STEVE SPANGLER: My socks are from JC Penney's.
ELLEN: Thank you very much.
Thank you.

Thank you.
STEVE SPANGLER: So I'm fascinated with pendulums.
I don't know about this, but you probably
are too, aren't you?
ELLEN: Sure.
So, maybe it's just the swinging repetitive motion.
Maybe I have nothing to do in my life.
But it's--
I like that.
And so I was thinking why don't we do
something with a pendulum.
And so look, it's a bowling ball attached to a
great big huge rope.
Come here, this will be fun.
If I pull it back, and add some energy to it, like when
you're pushing a kid on the playground, you know swinging
the kid, you can make them go higher than how you started.
STEVE SPANGLER: Which could be dangerous.
So that's why I have the stand-in right over here.
This is Mellon.
ELLEN: Hi, Mellon.
STEVE SPANGLER: And, Mellon meet Ellen.

ELLEN: And how do you know it's going to
come exactly back?
I just saw this on the Internet.
ELLEN: I see.
STEVE SPANGLER: This is what I was thinking is I want you to
stand in the place of Mellon, OK?
So, it's fine.
You don't have to worry about that at all.
ELLEN: I'm not going to do that.
STEVE SPANGLER: But if you had a friend who wanted to?
Lauren, come on out here.

STEVE SPANGLER: Ah, this is so awesome.
So if you stand right here like this, I'm going to go get
the bowling ball.
I'll be right back, OK?
All right, so now watch.
If I bring this right--
LAUREN: Oh boy.
STEVE SPANGLER: --to your face, like this.
Let's see it to your nose.
See how it's touching right there.
And then I let go, it should not come back and hit you.
Now if you move, it could be dangerous.
So that's why this wall is going to come in behind you.
All right, so here we go.
Watch this.
Bring in the wall.
Keep coming.
Keep coming.
LAUREN: Thank you so much.
It's been great.
Thank you for having me.
STEVE SPANGLER: Keep the-- right there, oh it's perfect.
So now, I'm going to bring it right to your nose,
and it'll be great.
All right.
And this is for me, just in case, because I have more
experiments to do, all right?
Drum roll, please.

Here it goes.
Don't move.
Don't move.
Here it comes.
Here it comes.
See, you're fine.
Everything was great.
Let's here it for Lauren.
STEVE SPANGLER: What I was thinking was is there another
way to crush a can that would be better?
And this is it, all right?
So I've taken the cans here, these cans.
And I put a little bit of water into each of the cans.
So I'm cooking them on our little stove here.
If we turn it upside down into this colder water that's here,
you're going to allow the air pressure to crush the can.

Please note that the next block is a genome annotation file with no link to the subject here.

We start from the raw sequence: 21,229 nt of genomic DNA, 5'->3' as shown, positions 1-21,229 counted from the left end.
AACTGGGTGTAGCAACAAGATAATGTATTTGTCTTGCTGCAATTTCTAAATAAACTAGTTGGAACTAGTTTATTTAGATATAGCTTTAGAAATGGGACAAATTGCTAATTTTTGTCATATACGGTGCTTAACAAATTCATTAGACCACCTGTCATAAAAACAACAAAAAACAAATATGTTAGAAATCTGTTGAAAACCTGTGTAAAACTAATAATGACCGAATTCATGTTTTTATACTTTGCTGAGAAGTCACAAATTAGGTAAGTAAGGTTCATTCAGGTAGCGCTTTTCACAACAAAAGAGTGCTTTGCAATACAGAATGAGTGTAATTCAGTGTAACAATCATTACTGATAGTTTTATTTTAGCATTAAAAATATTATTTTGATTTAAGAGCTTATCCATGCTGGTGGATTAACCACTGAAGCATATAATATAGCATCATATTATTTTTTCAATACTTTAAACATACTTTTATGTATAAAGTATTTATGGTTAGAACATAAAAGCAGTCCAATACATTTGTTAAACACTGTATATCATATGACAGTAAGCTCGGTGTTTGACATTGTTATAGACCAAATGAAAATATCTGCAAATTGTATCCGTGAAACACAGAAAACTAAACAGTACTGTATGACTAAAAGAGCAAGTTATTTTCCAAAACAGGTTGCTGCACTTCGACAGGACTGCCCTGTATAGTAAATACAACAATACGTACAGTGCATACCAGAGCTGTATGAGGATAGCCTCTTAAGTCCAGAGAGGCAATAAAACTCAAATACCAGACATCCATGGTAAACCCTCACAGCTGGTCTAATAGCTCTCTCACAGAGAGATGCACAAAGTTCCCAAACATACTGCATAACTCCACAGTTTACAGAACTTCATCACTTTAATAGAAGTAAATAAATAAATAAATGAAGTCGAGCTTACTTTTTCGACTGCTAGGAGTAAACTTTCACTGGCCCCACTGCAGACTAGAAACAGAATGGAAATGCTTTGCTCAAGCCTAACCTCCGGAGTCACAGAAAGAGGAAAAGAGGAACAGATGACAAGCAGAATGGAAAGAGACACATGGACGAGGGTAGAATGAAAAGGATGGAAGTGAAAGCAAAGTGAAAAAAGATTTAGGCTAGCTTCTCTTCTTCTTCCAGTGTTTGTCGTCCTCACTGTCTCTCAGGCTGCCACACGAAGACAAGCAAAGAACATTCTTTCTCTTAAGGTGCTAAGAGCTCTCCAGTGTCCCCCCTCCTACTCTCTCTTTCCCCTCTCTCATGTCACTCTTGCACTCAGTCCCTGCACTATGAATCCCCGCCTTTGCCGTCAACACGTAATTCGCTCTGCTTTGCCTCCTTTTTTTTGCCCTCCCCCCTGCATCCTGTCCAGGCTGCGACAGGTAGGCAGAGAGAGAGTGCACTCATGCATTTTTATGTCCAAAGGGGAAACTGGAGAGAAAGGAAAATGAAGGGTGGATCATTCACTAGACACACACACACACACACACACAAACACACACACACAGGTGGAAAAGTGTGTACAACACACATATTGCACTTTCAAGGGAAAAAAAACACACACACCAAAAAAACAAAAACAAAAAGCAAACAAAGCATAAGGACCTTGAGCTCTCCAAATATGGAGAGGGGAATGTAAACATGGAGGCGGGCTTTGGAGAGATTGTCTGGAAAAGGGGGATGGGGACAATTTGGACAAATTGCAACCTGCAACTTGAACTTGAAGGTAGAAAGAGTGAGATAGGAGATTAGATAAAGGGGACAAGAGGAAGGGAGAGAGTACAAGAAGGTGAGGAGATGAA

All right, so which one do you want Sprite or Coke?
Which one?
ELLEN: I'll take Sprite.
All right, so now you're going to pick up like this, hold it
like this, and turn it upside down, and
put it into the water.
ELLEN: All right.
STEVE SPANGLER: Turn it upside down, put it in the water.
That was a nice one.
Look at that power that's there.
That's amazing.
STEVE SPANGLER: But I was thinking, this is your big
show, and you would never allow just that to happen.
So when I was thinking, I thought what if we did it with
a 55-gallon steel drum, all right?
Because who doesn't want to crush one those?
ELLEN: Everyone needs to.
STEVE SPANGLER: Look at this set up here.
This is going to be really great.
ELLEN: Ah, yep.
STEVE SPANGLER: So here's what we have going here.
We have a 55-gallon steel drum.
As he caps it off now, no more air inside, just that steam.
And the molecules are going to go from 1,700 times farther
away from each other then close by.
And see the swimming pool?
Some cold water.
Jeff, will you pour some water on it for me?
So now, watch this, where you just have the air pressure
pushing on it.
And now it's condensing down, and now-- the weird thing--
Isn't that awesome?
Come here, it' s OK now, it's OK.
Listen, listen, listen.
ELLEN: All right, well let's--
STEVE SPANGLER: See how it's working?
It's just kind of crushing.
The same kind of thing that we're trying to do to get kids
excited, whether it's online or on YouTube, or any other
way they we're doing it.
ELLEN: Well it's always a lot of fun, Steve.
Go to our website to learn more about Steve and his new
YouTube show, the Spangler Effect.
We'll be right back.
Steve Spangler.
Bam, and we got it down.
And the bowling ball didn't smack her in the face.
I say it's good.